Jacksonian Democracy

Topics: Andrew Jackson, John Quincy Adams, Martin Van Buren Pages: 2 (546 words) Published: December 6, 2005
It is known that Jacksonians were strict constitutionalists and that they believed in a firm union. Although Jacksonians were definite supporters of states' rights and individuality, they were also strong nationalists. While Jacksonians strived to preserve the unifying principles that the Constitution contained, they failed to fully represent complete equality in their ways.

Andrew Jackson represented a symbol of the new age of democracy and the "age of the common man." Even though inequalities were still very apparent, followers of Jackson, such as George Henry Evans, ignored the fact that not everyone was treated equal and wrote things like "The Working Man's Declaration of Independence." This document, in a way, depicted the views of Jackson's devotees. It begins by quoting the Constitution, "…all men are created equal…"[Doc A] However, even though the rise of the common man and individual liberty defines Jacksonian Democracy, those principles of the group were shown to be greatly based upon white superiority. Hypocrisy proved to be a factor in Jacksonian's views when they called themselves defenders of all common men, then blatantly shunning minorities while basically only assisting white men. Their beliefs verified to not apply to the Indians when Jackson, with the support of his administration, exiled them from their ancestral lands and drove them along the "Trail of Tears" to new "homelands" in Oklahoma. [Doc G] Jackson did this even after the Cherokee were established as an independent nation. After defing the Supreme Court by doing this, Jackson defended this horrendous decision by claiming that the Indians would be better off "out of the way" and that the occurrence was a "voluntary" migration west of the Mississippi.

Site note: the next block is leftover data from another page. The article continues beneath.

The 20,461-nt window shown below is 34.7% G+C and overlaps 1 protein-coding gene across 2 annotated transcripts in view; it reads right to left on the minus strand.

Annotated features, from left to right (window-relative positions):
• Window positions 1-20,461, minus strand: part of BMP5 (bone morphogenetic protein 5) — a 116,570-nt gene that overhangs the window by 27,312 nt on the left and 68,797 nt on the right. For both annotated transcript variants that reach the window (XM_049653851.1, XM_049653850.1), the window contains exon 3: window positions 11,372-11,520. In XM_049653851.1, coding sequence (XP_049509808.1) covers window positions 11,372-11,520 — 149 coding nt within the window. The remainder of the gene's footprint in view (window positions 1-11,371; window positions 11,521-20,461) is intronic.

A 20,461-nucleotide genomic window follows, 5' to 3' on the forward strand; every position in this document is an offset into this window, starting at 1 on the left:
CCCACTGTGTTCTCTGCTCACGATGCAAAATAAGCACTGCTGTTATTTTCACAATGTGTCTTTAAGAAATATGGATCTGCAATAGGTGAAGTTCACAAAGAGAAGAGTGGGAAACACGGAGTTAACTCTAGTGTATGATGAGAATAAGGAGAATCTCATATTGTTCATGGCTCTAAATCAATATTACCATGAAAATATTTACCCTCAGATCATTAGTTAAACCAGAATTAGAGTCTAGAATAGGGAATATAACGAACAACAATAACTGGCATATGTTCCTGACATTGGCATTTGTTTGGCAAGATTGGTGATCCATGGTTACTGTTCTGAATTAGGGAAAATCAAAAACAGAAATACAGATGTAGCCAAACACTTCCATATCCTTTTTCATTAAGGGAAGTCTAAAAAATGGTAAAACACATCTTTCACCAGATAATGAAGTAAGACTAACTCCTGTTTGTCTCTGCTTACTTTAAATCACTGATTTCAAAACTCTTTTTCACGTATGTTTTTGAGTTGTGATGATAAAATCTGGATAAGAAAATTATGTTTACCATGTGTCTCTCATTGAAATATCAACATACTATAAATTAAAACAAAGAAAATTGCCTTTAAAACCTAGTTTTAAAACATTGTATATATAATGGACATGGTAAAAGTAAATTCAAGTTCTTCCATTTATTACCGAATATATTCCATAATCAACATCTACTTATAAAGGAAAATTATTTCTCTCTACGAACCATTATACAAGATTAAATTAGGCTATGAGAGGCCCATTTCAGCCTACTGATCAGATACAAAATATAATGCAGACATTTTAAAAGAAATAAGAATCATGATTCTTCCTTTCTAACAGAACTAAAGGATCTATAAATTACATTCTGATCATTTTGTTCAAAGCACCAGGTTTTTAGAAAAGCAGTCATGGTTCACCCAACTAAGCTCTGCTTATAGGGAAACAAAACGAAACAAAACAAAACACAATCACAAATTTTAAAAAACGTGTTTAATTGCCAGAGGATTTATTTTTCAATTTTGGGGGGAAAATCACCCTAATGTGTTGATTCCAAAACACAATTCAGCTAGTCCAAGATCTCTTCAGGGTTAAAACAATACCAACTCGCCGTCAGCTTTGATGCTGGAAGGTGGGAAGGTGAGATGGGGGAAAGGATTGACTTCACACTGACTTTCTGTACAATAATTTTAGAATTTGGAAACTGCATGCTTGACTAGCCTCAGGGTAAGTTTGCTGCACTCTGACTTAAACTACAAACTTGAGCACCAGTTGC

While the democracy showed faults, they did have strong beliefs that were supported by valid reasoning. Concerning the National Bank, Andrew Jackson supported the desires of the majority of the population. Jackson and...
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